Dec. 20, 2006 Scientists using NASA data are studying a newly recognized type of cosmic explosion called a hybrid gamma-ray burst. As with other gamma-ray bursts, this hybrid blast is likely signaling the birth of a new black hole.
It is unclear, however, what kind of object or objects exploded or merged to create the new black hole. The hybrid burst exhibits properties of the two known classes of gamma-ray bursts yet possesses features that remain unexplained.
NASA's Swift first discovered the burst on June 14. Since the Swift finding, more than a dozen telescopes, including the Hubble Space Telescope and large ground-based observatories, have studied the burst.
"We have lots of data on this event, have dedicated lots of observation time, and we just can't figure out what exploded," said Neil Gehrels of NASA Goddard Space Flight Center in Greenbelt, Md., lead author on one of four reports appearing in this week's edition of the journal Nature. "All the data seem to point to a new but perhaps not so uncommon kind of cosmic explosion."
Gamma-ray bursts represent the most powerful known explosions in the universe. Yet they are random and fleeting, never appearing twice. Scientists have only recently begun to understand their nature.
Such bursts typically fall into one of two categories, long or short. The long bursts last more than two seconds and appear to be from the core collapse of massive stars forming a black hole. Most of these bursts come from the edge of the visible universe. The short bursts, which are under two seconds and often last just a few milliseconds, appear to be the merger of two neutron stars or a neutron star with a black hole, which subsequently creates a new or bigger black hole.
The hybrid burst, called GRB 060614, after the date it was detected, originated from within a galaxy 1.6 billion light years away in the southern constellation Indus. The burst lasted for 102 seconds, placing it soundly in long-burst territory. But the burst lacked the hallmark of a supernova, or star explosion, commonly seen shortly after long bursts. Also, the burst's host galaxy has a low star-formation rate with few massive stars that could produce supernovae and long gamma-ray bursts. "This was close enough to detect a supernova if it existed," said Avishay Gal-Yam of Caltech, Pasadena, Calif., lead author on another Nature report. "Even Hubble didn't see anything."
Certain properties of the burst concerning its brightness and the arrival time of photons of various energies, called the lag-luminosity relationship, suggest that burst behaved more like a short burst (from a merger) than a long burst. Yet no theoretical model of mergers can support a sustained release of gamma-ray energy for 102 seconds. "This is brand new territory; we have no theories to guide us," said Gehrels.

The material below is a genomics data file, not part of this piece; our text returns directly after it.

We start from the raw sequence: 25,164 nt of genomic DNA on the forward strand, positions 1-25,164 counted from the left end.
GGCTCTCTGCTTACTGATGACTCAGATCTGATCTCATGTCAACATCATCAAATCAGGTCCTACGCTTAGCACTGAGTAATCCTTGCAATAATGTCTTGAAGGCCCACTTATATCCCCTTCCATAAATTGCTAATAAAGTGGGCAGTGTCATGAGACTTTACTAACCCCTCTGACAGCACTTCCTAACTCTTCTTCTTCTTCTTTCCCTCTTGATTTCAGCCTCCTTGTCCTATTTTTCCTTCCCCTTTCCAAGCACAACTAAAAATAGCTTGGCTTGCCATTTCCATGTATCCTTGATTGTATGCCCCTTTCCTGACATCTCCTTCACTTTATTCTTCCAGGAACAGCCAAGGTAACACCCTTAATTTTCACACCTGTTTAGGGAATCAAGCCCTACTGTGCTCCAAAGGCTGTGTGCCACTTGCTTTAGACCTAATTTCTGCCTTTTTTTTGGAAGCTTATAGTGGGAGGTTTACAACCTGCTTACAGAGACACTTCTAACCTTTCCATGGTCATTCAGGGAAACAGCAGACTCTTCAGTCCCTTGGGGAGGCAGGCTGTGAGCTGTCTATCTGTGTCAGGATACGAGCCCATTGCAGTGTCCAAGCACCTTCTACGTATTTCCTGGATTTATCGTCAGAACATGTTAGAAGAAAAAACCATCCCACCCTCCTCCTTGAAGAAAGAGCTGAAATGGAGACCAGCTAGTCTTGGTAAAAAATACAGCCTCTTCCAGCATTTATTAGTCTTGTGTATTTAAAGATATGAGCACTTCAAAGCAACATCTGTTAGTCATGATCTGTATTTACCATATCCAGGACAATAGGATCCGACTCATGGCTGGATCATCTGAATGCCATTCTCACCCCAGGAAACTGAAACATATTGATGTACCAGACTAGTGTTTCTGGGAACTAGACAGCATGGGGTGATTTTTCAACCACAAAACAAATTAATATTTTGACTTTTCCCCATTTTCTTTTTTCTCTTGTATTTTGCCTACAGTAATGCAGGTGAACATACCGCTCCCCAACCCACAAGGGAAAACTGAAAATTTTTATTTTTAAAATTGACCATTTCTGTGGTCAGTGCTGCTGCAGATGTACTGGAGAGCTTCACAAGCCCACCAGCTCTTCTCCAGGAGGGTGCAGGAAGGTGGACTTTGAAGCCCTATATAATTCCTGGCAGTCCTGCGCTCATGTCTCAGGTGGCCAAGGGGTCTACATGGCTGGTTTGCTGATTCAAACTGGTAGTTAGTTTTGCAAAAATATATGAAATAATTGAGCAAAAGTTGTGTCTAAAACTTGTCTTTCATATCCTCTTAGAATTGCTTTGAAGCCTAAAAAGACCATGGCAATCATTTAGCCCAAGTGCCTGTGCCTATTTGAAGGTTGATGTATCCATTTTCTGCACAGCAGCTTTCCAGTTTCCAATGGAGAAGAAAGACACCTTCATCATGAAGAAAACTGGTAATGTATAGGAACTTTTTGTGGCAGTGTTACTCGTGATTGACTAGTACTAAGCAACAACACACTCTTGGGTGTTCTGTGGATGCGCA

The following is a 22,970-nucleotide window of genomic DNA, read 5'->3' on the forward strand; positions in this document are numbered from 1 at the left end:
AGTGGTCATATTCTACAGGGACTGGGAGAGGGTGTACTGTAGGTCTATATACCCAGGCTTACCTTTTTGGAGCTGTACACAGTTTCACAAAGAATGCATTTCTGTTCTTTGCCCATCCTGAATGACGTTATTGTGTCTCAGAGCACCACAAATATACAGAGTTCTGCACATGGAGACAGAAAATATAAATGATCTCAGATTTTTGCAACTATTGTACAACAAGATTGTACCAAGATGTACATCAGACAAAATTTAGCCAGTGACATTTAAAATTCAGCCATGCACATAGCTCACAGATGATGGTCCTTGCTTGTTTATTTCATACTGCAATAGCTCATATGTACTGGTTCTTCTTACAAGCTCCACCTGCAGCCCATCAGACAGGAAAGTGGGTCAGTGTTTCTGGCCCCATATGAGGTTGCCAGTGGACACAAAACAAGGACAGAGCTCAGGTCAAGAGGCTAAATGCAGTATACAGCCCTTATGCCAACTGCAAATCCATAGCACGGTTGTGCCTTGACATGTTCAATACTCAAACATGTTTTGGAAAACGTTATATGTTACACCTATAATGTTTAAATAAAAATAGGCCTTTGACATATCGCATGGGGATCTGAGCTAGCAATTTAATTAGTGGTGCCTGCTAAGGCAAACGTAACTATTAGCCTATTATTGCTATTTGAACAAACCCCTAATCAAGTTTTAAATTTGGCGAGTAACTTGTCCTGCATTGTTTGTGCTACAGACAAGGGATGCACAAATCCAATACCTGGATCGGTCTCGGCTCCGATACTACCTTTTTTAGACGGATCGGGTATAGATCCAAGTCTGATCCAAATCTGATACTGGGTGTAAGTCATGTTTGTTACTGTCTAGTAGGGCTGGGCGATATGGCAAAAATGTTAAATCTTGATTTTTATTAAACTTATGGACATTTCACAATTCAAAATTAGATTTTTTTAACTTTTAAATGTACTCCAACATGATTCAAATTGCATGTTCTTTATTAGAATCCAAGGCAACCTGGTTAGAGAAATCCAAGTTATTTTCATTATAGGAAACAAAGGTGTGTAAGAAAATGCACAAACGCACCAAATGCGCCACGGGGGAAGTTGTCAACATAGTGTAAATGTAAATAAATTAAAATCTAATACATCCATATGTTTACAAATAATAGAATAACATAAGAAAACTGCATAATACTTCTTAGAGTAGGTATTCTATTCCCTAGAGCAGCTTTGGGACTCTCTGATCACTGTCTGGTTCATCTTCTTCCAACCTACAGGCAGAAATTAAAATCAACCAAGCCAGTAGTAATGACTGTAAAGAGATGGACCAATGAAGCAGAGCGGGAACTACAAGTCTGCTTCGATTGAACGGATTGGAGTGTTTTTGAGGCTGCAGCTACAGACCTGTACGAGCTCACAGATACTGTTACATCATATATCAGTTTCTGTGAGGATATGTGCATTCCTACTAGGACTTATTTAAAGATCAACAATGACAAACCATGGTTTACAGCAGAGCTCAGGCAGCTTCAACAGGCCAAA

The burst is perhaps not unprecedented. Archived data from the Compton Gamma-Ray Observatory in the 1990s possibly reveal other hybrid "long-short" bursts, but no follow-up observations are available to confirm this. Johan Fynbo of the Niels Bohr Institute in Copenhagen, also lead author on a Nature report, suggests that a burst from May of this year was also long, but had no associated supernova.
Scientists remain divided on whether this was a long-short burst from a merger or a long burst from a star explosion with no supernova. Most conclude, however, that some new process must be at play -- either the model of mergers creating second-long bursts needs a major overhaul, or the progenitor star from an explosion is intrinsically different from the kind that make supernovae.
"We siphoned out all the information we could from GRB 060614," said Massimo Della Valle of the Osservatorio Astrofisico di Arcetri in Firenze, Italy, another lead author on a Nature report. "All we can do now is wait for the next nearby hybrid burst."
Swift launched in November 2004. It is a NASA mission in partnership with the Italian Space Agency and the Particle Physics and Astronomy Research Council, England, and managed by Goddard. Penn State in State College controls science and flight operations. Los Alamos National Laboratory, N.M., provides gamma-ray imaging analysis.
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